LIVE FROM ORLANDO: The Rise Of NBA Bubble Social Media Accounts


It’s a couple of days before the bubble is starting as I’m writing this. You’re from the future, so you know either what kind of miracle the bubble is or what kind of incalculable disaster it wound up being.

I am, at this moment, some naive idiot from July, before whatever third apocalypse came in August or September. Is it dinosaurs? Have dinosaurs come back yet? I’m betting the dinosaurs came back, with knives for hands.

So forgive me, but for the first time in months, I’m experiencing this foreign, potentially disgraceful feeling that was once known as hope. And I’m experiencing this because of—get this—a couple of Twitter accounts: @TheNBABubble and @NBABubbleLife.

Yesterday, I saw a post on @TheNBABubble. It showed Jamal Murray, shirtless, bombing a 3-wood on a driving range, then flexing like he just won the WWE Intercontinental Championship.

A couple of hours later, he was ruled out for the team’s scrimmage because of “golf-related fatigue,” and the Nuggets had to start three centers and two power forwards.

This is the sort of garbage and hijinx I live for, and the world has been severely lacking in it for the past six months, as our country has had a pandemic and a long-overdue reckoning with racist police violence to sort through.

I thank God every day for these NBA Bubble Twitter and Instagram accounts. I’m now living vicariously, from about 18 inches higher, through Tacko Fall and Boban Marjanovic.

It’s reminding me that I will one day, too, be holding up a 6-foot-wide replica marlin and pretending I caught it on a boardwalk, like Norm Powell just posted on Instagram.

This was part of the point, according to Drew Ruiz, who started the @NBABubbleLife Instagram with three friends and NBA media vets Nick DePaula, Travonne Edwards and Wells Phillips.

“Initially, it was something that was just between four friends, then it took off immediately. We just wanted to shed light on positivity, and the players’ posts on the pandemic and racial injustices,” says Ruiz. “It’s good just to see somebody having a good time, like they’re at a summer camp.”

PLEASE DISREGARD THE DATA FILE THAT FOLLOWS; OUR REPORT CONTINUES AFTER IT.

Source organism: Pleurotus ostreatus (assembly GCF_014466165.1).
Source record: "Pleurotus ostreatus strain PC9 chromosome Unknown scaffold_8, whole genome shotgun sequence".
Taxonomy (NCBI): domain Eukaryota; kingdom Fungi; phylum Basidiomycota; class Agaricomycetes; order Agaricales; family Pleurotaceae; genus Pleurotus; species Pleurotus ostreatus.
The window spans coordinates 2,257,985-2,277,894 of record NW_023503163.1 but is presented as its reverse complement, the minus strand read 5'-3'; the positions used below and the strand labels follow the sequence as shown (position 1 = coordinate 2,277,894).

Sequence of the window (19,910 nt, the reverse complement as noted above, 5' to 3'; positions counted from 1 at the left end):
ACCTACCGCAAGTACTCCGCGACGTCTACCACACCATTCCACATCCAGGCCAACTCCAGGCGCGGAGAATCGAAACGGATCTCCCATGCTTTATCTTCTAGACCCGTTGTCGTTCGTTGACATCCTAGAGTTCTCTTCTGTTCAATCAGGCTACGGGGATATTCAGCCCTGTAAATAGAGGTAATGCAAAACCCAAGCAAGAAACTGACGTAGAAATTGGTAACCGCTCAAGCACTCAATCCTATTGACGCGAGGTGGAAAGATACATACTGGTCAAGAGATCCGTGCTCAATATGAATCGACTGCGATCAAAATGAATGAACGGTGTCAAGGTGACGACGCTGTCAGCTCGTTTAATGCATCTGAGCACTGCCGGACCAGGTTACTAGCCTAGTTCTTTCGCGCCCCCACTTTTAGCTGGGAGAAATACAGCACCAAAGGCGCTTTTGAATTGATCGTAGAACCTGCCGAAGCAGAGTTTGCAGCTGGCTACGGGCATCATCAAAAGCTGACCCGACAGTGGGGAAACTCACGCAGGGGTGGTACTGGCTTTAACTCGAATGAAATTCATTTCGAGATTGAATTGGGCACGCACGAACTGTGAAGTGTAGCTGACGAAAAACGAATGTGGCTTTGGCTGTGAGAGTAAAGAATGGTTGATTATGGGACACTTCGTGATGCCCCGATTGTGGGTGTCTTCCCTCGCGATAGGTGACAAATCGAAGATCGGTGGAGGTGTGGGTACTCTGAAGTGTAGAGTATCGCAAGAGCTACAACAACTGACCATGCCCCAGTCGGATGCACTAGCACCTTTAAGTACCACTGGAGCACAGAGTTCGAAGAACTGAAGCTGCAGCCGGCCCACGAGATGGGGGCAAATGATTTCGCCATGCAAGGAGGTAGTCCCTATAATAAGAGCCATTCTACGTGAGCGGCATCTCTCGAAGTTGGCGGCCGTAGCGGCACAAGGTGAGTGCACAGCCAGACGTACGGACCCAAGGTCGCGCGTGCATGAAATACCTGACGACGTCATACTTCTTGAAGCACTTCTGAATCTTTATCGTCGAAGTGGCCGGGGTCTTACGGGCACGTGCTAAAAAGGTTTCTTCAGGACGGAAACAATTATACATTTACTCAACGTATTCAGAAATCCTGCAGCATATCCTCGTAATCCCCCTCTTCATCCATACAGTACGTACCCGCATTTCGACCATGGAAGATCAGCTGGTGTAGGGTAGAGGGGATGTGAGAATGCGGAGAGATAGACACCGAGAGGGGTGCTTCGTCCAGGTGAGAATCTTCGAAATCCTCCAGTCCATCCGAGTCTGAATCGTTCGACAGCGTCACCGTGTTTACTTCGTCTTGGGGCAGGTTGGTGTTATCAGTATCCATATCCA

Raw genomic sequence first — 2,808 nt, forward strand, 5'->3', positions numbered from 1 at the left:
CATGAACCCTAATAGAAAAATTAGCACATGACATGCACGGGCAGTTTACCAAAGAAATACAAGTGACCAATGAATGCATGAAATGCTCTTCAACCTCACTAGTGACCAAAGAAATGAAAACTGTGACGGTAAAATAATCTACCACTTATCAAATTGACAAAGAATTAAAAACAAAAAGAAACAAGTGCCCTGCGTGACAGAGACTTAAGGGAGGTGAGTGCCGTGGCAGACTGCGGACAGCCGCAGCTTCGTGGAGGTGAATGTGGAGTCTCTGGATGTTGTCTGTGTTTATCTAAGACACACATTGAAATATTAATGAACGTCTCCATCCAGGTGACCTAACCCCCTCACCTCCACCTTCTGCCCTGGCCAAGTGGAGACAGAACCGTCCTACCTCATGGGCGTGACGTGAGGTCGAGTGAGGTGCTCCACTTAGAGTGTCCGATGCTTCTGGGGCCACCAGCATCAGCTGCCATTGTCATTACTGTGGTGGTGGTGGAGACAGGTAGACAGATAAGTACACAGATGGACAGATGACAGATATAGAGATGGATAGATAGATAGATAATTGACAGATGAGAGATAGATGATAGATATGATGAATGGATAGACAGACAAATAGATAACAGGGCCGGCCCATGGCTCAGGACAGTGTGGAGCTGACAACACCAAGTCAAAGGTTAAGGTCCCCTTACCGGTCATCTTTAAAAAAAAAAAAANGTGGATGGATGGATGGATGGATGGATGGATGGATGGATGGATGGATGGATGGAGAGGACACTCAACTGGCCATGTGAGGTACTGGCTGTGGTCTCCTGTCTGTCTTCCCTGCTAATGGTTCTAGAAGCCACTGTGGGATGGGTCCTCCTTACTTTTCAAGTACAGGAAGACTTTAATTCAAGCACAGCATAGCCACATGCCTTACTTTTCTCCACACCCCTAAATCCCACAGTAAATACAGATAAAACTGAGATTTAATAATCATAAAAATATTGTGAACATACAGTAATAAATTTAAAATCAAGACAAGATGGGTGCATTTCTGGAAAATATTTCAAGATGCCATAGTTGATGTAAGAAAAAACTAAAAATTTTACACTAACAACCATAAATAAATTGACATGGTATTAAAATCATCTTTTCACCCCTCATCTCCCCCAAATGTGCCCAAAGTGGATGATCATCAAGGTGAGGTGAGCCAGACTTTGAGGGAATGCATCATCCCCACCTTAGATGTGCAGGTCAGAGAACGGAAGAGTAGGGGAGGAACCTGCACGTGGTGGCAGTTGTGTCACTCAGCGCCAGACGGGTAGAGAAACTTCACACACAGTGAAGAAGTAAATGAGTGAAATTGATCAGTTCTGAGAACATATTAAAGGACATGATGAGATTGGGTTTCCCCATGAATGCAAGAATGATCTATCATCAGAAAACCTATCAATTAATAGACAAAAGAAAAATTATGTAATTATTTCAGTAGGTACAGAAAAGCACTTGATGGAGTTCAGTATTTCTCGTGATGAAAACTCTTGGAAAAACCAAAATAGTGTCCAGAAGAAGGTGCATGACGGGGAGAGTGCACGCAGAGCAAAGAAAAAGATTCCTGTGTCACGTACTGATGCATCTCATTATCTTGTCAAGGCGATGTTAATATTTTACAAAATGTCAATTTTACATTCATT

The @TheNBABubble account is more of a DIY operation by Matt Krasuski, who is a student without a school to go to. He follows every NBA player on Twitter he can find and sifts through the good stuff.

It was an instant hit. JaVale McGee complaining about vegan food while telling Kyle Kuzma he looks like a pancake. JR Smith “having the time of his life,” Krasuski said, while reminding people to “stay woke” about tracking devices on his Instagram Live.

“I’m a full-time student, so I have a good amount of free time right now,” Krasuski says.

Both Drew and Matt have similar Bubble Life MVPs: Tacko, Tobias Harris, CJ McCollum, Jamal Murray, Boban.

And look, I know I’m over-philosophizing this picture of Boban I’m looking at right now, where he’s playing on a normal-sized Ms. Pac-Man arcade machine that looks like it could fit into one of the pockets of his XXXXL shorts, but all I see in these pictures is hope.

One day in the next year, we all, too, will go fishing and catch nothing at all, or go to a driving range and completely miss the ball. It’ll be perfect. Then I’ll check Instagram, and I’ll still be following Tacko and CJ, probably for the rest of my life, because they reminded me that the apocalypse wasn’t permanent, even when it felt like it.


Ben Collins is a writer and reporter for NBC News. He’s also a SLAM columnist and writes The Outlet, a monthly column in which BC muses on…well, whatever he wants. Follow him on Twitter @oneunderscore_.

Photo via Getty.